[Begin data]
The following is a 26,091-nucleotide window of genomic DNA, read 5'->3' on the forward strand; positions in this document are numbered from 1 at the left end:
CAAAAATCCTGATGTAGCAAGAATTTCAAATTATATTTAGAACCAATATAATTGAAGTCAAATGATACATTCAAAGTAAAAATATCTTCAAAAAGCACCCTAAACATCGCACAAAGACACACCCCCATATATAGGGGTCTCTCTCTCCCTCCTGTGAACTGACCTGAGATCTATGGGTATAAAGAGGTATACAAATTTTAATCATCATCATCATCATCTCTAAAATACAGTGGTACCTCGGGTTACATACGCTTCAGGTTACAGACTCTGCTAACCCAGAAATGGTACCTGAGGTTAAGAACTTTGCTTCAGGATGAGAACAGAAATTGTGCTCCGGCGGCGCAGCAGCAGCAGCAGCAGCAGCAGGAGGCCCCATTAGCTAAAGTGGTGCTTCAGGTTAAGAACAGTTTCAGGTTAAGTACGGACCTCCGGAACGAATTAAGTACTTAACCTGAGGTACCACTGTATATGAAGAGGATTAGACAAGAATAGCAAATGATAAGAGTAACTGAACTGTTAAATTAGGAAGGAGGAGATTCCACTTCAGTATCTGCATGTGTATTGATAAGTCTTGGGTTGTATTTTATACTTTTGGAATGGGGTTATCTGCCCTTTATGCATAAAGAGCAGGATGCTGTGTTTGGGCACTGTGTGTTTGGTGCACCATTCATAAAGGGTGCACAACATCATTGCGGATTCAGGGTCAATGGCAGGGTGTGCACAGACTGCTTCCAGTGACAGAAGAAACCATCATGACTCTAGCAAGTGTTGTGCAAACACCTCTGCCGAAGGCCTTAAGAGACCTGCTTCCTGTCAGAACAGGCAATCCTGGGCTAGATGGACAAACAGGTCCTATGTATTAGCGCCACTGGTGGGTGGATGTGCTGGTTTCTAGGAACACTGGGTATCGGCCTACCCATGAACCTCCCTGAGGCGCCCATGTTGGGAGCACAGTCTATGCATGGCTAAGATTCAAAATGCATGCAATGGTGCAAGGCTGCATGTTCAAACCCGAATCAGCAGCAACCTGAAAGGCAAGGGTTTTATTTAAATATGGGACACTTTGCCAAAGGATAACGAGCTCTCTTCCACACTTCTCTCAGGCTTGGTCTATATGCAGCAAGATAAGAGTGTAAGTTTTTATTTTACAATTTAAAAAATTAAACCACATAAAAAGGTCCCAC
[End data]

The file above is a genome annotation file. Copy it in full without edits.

The following is a 26,091-nucleotide window of genomic DNA, read 5'->3' on the forward strand; positions in this document are numbered from 1 at the left end:
CAAAAATCCTGATGTAGCAAGAATTTCAAATTATATTTAGAACCAATATAATTGAAGTCAAATGATACATTCAAAGTAAAAATATCTTCAAAAAGCACCCTAAACATCGCACAAAGACACACCCCCATATATAGGGGTCTCTCTCTCCCTCCTGTGAACTGACCTGAGATCTATGGGTATAAAGAGGTATACAAATTTTAATCATCATCATCATCATCTCTAAAATACAGTGGTACCTCGGGTTACATACGCTTCAGGTTACAGACTCTGCTAACCCAGAAATGGTACCTGAGGTTAAGAACTTTGCTTCAGGATGAGAACAGAAATTGTGCTCCGGCGGCGCAGCAGCAGCAGCAGCAGCAGCAGGAGGCCCCATTAGCTAAAGTGGTGCTTCAGGTTAAGAACAGTTTCAGGTTAAGTACGGACCTCCGGAACGAATTAAGTACTTAACCTGAGGTACCACTGTATATGAAGAGGATTAGACAAGAATAGCAAATGATAAGAGTAACTGAACTGTTAAATTAGGAAGGAGGAGATTCCACTTCAGTATCTGCATGTGTATTGATAAGTCTTGGGTTGTATTTTATACTTTTGGAATGGGGTTATCTGCCCTTTATGCATAAAGAGCAGGATGCTGTGTTTGGGCACTGTGTGTTTGGTGCACCATTCATAAAGGGTGCACAACATCATTGCGGATTCAGGGTCAATGGCAGGGTGTGCACAGACTGCTTCCAGTGACAGAAGAAACCATCATGACTCTAGCAAGTGTTGTGCAAACACCTCTGCCGAAGGCCTTAAGAGACCTGCTTCCTGTCAGAACAGGCAATCCTGGGCTAGATGGACAAACAGGTCCTATGTATTAGCGCCACTGGTGGGTGGATGTGCTGGTTTCTAGGAACACTGGGTATCGGCCTACCCATGAACCTCCCTGAGGCGCCCATGTTGGGAGCACAGTCTATGCATGGCTAAGATTCAAAATGCATGCAATGGTGCAAGGCTGCATGTTCAAACCCGAATCAGCAGCAACCTGAAAGGCAAGGGTTTTATTTAAATATGGGACACTTTGCCAAAGGATAACGAGCTCTCTTCCACACTTCTCTCAGGCTTGGTCTATATGCAGCAAGATAAGAGTGTAAGTTTTTATTTTACAATTTAAAAAATTAAACCACATAAAAAGGTCCCAC